This is a static, non-editable tutorial.
We recommend you install QuCumber if you want to run the examples locally. You can then get an archive file containing the examples from the relevant release here. Alternatively, you can launch an interactive online version, though it may be a bit slow:
Training while monitoring observables¶
As seen in the first tutorial that went through reconstructing the wavefunction describing the TFIM with 10 sites at its critical point, the user can evaluate the training in real time with the
MetricEvaluator and custom functions. What is most likely more impactful in many cases is to calculate an observable, like the energy, during the training process. This is slightly more computationally involved than using the
MetricEvaluator to evaluate functions because observables require that
samples be drawn from the RBM.
Luckily, QuCumber also has a module very similar to the
MetricEvaluator, but for observables. This is called the
ObservableEvaluator. This tutorial uses the
ObservableEvaluator to calculate the energy during the training on the TFIM data in the first tutorial. We will use the same training hyperparameters as before.
It is assumed that the user has worked through Tutorial 3 beforehand. Recall that
quantum_ising_chain.py contains the
TFIMChainEnergy class that inherits from the
Observable module. The exact ground-state energy is .
import os.path import numpy as np import matplotlib.pyplot as plt from qucumber.nn_states import PositiveWaveFunction from qucumber.callbacks import ObservableEvaluator import qucumber import qucumber.utils.data as data from quantum_ising_chain import TFIMChainEnergy # set random seed on cpu but not gpu, since we won't use gpu for this tutorial qucumber.set_random_seed(1234, cpu=True, gpu=False)
train_data = data.load_data( os.path.join("..", "Tutorial1_TrainPosRealWaveFunction", "tfim1d_data.txt") ) nv = train_data.shape[-1] nh = nv nn_state = PositiveWaveFunction(num_visible=nv, num_hidden=nh, gpu=False) epochs = 1000 pbs = 100 # pos_batch_size nbs = 200 # neg_batch_size lr = 0.01 k = 10 period = 100 h = 1 num_samples = 10000 burn_in = 100 steps = 100 tfim_energy = TFIMChainEnergy(h)
ObservableEvaluator can be called. The
ObservableEvaluator requires the following arguments.
period: the frequency of the training evaluators being calculated (e.g.
period=200means that the
MetricEvaluatorwill compute the desired metrics every 200 epochs)
A list of
Observableobjects you would like to reference to evaluate the training (arguments required for generating samples to calculate the observables are keyword arguments placed after the list). The
Systemobject (discussed in the previous tutorial) under the hood in order to estimate statistics efficiently.
The following additional arguments are needed to calculate the statistics on the generated samples during training (these are the arguments of the
statistics function in the
Observable module, minus the
nn_state argument; this gets passed in as an argument to
fit). For more detail on these arguments, refer to either the previous tutorial or the documentation for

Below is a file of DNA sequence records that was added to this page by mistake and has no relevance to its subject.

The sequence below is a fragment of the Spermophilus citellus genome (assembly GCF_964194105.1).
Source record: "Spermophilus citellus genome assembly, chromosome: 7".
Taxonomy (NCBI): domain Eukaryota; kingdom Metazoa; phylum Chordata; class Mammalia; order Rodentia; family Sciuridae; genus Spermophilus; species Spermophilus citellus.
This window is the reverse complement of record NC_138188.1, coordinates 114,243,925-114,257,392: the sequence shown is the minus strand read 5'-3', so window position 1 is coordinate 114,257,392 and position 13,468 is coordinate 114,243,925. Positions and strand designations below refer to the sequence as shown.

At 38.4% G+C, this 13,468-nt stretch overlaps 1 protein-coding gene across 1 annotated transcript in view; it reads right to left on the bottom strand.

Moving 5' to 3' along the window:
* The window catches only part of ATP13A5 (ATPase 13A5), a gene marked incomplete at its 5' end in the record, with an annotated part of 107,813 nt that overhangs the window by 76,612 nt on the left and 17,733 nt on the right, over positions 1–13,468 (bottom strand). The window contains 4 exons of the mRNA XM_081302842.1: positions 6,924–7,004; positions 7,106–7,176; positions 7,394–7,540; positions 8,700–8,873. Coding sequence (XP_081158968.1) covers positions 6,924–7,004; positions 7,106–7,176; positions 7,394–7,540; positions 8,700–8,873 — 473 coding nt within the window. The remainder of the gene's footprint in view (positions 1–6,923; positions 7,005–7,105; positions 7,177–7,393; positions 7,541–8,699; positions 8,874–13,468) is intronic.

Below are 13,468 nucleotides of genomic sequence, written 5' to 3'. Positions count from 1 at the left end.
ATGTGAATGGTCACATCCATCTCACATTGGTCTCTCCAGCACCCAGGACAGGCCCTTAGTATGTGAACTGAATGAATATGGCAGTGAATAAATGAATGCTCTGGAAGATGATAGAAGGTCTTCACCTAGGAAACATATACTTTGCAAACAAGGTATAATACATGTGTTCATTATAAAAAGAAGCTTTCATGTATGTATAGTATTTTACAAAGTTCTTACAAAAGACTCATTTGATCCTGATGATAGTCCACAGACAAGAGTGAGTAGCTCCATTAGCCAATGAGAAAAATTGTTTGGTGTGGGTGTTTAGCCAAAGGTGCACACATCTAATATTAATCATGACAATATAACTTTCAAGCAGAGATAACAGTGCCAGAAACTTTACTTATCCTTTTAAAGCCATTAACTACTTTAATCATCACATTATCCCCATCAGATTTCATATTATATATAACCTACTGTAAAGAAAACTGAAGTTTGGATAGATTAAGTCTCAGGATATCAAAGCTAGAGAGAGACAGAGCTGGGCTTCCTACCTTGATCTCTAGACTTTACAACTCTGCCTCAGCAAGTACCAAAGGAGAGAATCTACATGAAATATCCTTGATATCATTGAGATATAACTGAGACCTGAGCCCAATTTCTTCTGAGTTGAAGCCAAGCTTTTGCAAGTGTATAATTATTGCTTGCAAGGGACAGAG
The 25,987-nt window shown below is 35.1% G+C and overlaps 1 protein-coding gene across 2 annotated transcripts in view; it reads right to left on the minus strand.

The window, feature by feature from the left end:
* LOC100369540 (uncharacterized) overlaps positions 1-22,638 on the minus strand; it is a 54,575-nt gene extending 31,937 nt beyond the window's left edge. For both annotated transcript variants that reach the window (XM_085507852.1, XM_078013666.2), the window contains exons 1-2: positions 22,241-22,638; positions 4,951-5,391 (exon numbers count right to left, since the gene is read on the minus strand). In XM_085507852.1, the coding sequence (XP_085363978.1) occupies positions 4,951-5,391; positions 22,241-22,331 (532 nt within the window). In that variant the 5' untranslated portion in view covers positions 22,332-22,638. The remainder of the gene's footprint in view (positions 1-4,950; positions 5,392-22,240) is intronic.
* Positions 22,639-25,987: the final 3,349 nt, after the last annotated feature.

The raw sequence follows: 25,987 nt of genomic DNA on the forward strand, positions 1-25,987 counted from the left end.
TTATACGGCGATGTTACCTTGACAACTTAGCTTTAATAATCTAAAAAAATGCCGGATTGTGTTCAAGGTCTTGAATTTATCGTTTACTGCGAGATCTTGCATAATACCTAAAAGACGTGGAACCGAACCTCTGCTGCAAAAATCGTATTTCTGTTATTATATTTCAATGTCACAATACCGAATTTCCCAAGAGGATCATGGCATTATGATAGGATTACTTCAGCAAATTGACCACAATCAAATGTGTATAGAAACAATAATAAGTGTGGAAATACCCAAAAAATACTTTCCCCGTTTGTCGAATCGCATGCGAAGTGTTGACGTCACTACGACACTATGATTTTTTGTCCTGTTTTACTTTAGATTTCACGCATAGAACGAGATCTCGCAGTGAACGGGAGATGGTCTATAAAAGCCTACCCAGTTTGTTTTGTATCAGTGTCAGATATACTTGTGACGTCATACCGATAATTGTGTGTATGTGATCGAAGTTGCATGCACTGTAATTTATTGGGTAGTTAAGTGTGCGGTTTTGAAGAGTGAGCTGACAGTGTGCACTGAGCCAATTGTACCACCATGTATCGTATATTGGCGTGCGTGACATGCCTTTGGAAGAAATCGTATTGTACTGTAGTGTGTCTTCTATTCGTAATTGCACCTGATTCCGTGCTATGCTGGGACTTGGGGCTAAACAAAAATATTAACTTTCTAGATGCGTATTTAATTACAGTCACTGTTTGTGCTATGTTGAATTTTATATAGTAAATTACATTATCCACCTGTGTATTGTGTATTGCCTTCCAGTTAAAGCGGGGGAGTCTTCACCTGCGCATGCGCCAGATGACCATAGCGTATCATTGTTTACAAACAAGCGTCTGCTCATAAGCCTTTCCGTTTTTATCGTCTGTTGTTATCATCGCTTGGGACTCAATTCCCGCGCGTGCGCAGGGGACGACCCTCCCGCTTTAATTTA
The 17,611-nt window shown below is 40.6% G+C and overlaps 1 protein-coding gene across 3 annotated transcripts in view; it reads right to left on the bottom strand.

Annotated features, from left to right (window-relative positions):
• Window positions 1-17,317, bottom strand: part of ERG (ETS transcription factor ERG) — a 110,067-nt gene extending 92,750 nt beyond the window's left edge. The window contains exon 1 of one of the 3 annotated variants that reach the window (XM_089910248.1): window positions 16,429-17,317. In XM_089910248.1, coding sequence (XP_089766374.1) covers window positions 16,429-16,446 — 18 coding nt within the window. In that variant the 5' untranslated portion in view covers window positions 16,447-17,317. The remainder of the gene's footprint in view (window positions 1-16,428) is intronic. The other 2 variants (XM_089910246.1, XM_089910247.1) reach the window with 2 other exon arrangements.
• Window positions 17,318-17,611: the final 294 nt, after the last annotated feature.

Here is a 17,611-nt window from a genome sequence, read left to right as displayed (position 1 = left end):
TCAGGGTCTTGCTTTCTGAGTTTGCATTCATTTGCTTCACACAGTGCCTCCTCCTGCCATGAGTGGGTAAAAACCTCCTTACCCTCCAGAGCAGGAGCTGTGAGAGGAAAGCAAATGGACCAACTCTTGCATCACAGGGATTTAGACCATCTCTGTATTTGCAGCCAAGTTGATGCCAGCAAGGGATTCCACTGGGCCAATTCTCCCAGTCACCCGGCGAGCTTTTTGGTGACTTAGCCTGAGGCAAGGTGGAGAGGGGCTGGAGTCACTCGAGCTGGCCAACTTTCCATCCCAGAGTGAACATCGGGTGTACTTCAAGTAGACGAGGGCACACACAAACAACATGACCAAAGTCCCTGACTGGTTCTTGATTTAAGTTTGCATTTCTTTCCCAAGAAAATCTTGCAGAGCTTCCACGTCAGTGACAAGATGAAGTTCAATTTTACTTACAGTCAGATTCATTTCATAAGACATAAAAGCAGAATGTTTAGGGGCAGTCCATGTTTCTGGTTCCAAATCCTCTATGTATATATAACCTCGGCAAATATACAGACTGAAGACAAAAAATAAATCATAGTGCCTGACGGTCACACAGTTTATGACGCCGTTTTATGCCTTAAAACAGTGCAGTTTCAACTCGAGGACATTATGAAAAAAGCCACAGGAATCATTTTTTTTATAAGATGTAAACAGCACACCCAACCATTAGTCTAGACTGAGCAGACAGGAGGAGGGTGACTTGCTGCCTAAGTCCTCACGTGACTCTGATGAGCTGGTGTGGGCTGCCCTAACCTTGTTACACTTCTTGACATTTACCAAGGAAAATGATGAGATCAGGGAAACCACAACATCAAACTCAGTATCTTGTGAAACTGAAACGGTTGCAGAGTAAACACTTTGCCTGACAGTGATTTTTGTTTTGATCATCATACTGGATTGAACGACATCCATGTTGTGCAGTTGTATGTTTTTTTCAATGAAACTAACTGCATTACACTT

num_samples: the number of samples to generate internally
num_chains: the number of Markov chains to run in parallel (default = 0)
burn_in: the number of Gibbs steps to perform before recording any samples (default = 1000)
steps: the number of Gibbs steps to perform between each sample (default = 1)
The training evaluators can be printed out by setting the
verbose keyword argument to
callbacks = [ ObservableEvaluator( period, [tfim_energy], verbose=True, num_samples=num_samples, burn_in=burn_in, steps=steps, ) ] nn_state.fit( train_data, epochs=epochs, pos_batch_size=pbs, neg_batch_size=nbs, lr=lr, k=k, callbacks=callbacks, )
Epoch: 100 TFIMChainEnergy: mean: -1.193284 variance: 0.023108 std_error: 0.001520 Epoch: 200 TFIMChainEnergy: mean: -1.217176 variance: 0.012590 std_error: 0.001122 Epoch: 300 TFIMChainEnergy: mean: -1.225789 variance: 0.007857 std_error: 0.000886 Epoch: 400 TFIMChainEnergy: mean: -1.229849 variance: 0.005336 std_error: 0.000730 Epoch: 500 TFIMChainEnergy: mean: -1.231192 variance: 0.004132 std_error: 0.000643 Epoch: 600 TFIMChainEnergy: mean: -1.233709 variance: 0.003314 std_error: 0.000576 Epoch: 700 TFIMChainEnergy: mean: -1.234858 variance: 0.002687 std_error: 0.000518 Epoch: 800 TFIMChainEnergy: mean: -1.234655 variance: 0.002244 std_error: 0.000474 Epoch: 900 TFIMChainEnergy: mean: -1.235693 variance: 0.001981 std_error: 0.000445 Epoch: 1000 TFIMChainEnergy: mean: -1.235892 variance: 0.001680 std_error: 0.000410
callbacks list returns a list of dictionaries. The mean, standard error and the variance at each epoch can be accessed as follows:
# Note that the name of the observable class that the user makes # must be what comes after callbacks. energies = callbacks.TFIMChainEnergy.mean # Alternatively, we can use the usual dictionary/list subscripting # syntax, which is useful in the case where the observable's name # contains special characters or spaces errors = callbacks["TFIMChainEnergy"].std_error variance = callbacks["TFIMChainEnergy"]["variance"]
A plot of the energy as a function of the training cycle is presented below.
epoch = np.arange(period, epochs + 1, period) E0 = -1.2381 plt.figure(figsize=(10, 5)) ax = plt.axes() ax.plot(epoch, energies, color="red") ax.set_xlim(period, epochs) ax.axhline(E0, color="black") ax.fill_between(epoch, energies - errors, energies + errors, alpha=0.2, color="black") ax.set_xlabel("Epoch") ax.set_ylabel("Energy") ax.grid()